Table 1. Summary of Proposed Tests (Numbers in parentheses indicate number of samples from each sampling site.)

Sample Location





Treatment Plant Monitoring

COD, pH, NH3-N, NO3-N, PO4-P, conductance, Cl2 residual, FCa/E.coli

(measured by plant operator or by us) phageb, C. perfringens

Irrigation flow

Tests performed at test site golf course only. Reclaimed water is pumped directly to irrigation headers with no intermediate detention in a holding pond

Tests performed at (a) test site golf course receiving reclaimed water pumped from holding pond and (b) control site, a nearby golf course pumping Neuse River water into a holding pond for irrigation


COD, pH, N, P,

Conductance, Cl2 residual, FC/E.coli, phage, C. perfringens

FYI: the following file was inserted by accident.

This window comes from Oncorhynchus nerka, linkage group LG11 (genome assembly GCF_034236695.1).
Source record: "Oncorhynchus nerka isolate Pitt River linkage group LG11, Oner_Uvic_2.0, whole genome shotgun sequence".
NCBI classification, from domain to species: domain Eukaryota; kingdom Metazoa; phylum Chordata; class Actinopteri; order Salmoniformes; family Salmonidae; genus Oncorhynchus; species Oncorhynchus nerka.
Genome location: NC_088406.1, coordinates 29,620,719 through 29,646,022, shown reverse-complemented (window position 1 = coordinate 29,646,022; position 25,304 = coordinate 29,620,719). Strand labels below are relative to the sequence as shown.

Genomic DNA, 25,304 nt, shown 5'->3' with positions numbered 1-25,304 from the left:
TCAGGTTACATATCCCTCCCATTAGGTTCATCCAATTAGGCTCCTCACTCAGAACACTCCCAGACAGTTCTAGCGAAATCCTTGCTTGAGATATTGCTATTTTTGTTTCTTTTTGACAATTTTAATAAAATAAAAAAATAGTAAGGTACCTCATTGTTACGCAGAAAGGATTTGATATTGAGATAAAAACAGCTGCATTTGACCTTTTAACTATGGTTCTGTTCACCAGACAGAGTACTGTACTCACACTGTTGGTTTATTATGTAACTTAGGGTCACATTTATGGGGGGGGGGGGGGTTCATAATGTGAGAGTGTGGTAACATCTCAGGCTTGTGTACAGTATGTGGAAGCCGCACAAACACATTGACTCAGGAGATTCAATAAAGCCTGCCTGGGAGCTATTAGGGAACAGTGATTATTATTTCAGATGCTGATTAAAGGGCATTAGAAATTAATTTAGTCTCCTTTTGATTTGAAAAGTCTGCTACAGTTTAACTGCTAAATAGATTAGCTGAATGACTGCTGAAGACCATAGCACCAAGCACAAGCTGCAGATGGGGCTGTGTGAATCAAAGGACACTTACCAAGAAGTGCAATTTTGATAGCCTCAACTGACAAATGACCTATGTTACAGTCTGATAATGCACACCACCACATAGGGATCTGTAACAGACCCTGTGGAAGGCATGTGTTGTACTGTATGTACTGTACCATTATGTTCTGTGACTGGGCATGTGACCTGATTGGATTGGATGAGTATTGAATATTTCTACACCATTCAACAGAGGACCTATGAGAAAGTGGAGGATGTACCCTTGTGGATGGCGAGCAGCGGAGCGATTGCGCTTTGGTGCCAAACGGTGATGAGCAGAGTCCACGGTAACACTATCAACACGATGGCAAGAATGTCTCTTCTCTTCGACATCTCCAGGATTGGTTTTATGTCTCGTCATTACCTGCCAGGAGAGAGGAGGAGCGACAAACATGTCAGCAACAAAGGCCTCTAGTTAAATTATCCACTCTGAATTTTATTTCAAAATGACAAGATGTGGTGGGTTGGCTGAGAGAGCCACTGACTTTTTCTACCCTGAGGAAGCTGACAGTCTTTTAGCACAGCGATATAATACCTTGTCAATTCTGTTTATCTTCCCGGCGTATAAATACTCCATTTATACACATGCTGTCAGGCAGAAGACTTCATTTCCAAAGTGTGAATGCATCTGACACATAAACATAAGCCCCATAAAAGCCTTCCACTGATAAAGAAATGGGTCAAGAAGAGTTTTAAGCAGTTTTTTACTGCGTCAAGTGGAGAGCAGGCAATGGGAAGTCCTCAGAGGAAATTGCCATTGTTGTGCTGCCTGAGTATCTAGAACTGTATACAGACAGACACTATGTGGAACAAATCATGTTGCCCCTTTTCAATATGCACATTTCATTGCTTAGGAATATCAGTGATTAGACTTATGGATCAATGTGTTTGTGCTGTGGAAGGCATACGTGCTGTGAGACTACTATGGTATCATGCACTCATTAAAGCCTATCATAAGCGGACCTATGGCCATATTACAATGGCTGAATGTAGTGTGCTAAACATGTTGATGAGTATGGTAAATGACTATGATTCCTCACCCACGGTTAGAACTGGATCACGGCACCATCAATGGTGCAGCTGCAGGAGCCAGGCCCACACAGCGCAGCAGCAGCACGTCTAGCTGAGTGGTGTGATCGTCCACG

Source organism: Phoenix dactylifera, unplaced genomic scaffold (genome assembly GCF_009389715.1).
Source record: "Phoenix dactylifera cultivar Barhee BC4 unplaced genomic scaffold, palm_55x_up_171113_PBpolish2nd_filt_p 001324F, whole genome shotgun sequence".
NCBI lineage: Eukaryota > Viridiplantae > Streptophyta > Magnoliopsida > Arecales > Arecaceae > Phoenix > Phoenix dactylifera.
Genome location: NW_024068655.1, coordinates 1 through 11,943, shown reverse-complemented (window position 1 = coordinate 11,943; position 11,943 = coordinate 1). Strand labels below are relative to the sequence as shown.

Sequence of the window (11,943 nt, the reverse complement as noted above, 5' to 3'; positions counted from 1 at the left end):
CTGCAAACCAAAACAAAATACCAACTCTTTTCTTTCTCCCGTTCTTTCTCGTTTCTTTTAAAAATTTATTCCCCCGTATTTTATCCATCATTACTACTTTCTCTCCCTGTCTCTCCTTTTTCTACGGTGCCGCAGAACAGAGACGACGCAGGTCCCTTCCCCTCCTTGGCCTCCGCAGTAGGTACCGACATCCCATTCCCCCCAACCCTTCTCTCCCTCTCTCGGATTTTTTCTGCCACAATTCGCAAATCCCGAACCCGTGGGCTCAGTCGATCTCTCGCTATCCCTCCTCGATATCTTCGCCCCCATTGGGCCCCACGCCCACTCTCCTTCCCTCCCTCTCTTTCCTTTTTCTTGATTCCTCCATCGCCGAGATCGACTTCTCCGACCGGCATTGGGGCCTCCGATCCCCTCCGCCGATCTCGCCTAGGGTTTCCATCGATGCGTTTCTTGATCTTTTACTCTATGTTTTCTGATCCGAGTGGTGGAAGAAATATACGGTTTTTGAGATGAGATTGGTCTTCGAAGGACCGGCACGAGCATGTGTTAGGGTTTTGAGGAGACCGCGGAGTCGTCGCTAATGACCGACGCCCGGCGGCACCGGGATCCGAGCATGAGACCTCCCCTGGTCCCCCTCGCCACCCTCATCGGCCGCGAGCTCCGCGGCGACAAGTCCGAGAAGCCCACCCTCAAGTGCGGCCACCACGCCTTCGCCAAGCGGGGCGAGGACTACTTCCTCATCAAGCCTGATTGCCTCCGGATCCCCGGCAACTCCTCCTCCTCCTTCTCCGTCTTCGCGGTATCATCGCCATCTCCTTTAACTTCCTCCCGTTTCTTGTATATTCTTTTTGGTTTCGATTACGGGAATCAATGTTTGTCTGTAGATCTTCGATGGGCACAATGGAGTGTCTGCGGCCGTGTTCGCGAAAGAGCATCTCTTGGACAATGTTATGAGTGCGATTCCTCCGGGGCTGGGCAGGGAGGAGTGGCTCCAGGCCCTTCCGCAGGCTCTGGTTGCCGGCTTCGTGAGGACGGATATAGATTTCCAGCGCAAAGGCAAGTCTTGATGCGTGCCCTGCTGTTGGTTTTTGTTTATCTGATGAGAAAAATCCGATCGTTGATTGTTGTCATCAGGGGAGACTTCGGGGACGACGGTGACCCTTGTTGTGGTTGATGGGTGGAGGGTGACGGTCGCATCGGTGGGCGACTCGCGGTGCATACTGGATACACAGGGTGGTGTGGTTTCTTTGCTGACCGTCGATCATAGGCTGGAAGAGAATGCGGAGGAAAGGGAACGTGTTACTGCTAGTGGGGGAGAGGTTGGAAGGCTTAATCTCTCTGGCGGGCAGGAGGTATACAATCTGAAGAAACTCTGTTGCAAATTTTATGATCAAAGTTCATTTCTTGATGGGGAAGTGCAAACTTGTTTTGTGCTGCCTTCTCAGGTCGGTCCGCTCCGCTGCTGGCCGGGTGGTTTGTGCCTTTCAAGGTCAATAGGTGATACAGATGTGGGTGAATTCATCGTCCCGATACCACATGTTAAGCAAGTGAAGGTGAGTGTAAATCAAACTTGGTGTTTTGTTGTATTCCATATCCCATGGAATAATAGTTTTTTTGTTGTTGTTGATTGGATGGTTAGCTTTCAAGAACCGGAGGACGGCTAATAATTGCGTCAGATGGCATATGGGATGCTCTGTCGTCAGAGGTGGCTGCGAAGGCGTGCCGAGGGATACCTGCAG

COD, pH, N, P,

Conductance, Cl2 residual, FC/E.coli, phage, C. perfringens


Stream flow (up&down- stream)


COD, pH, (N&P?)

Conductance, Cl2 residual, FC


COD, pH, (N&P?)

Conductance, Cl2 residual, FC



Tests performed on grass under irrigation headers, on grass in buffer zone, and on grass in control region far from buffer zone

Tests performed on grass under irrigation headers and on grass in control region


FC/E.coli, phage, C. perfringens


FC/E.coli, phage, C. perfringens


(a) FC=fecal coliforms

(b) Phage=somatic coliphage and male-specific coliphages

Quality Assurance/Quality Control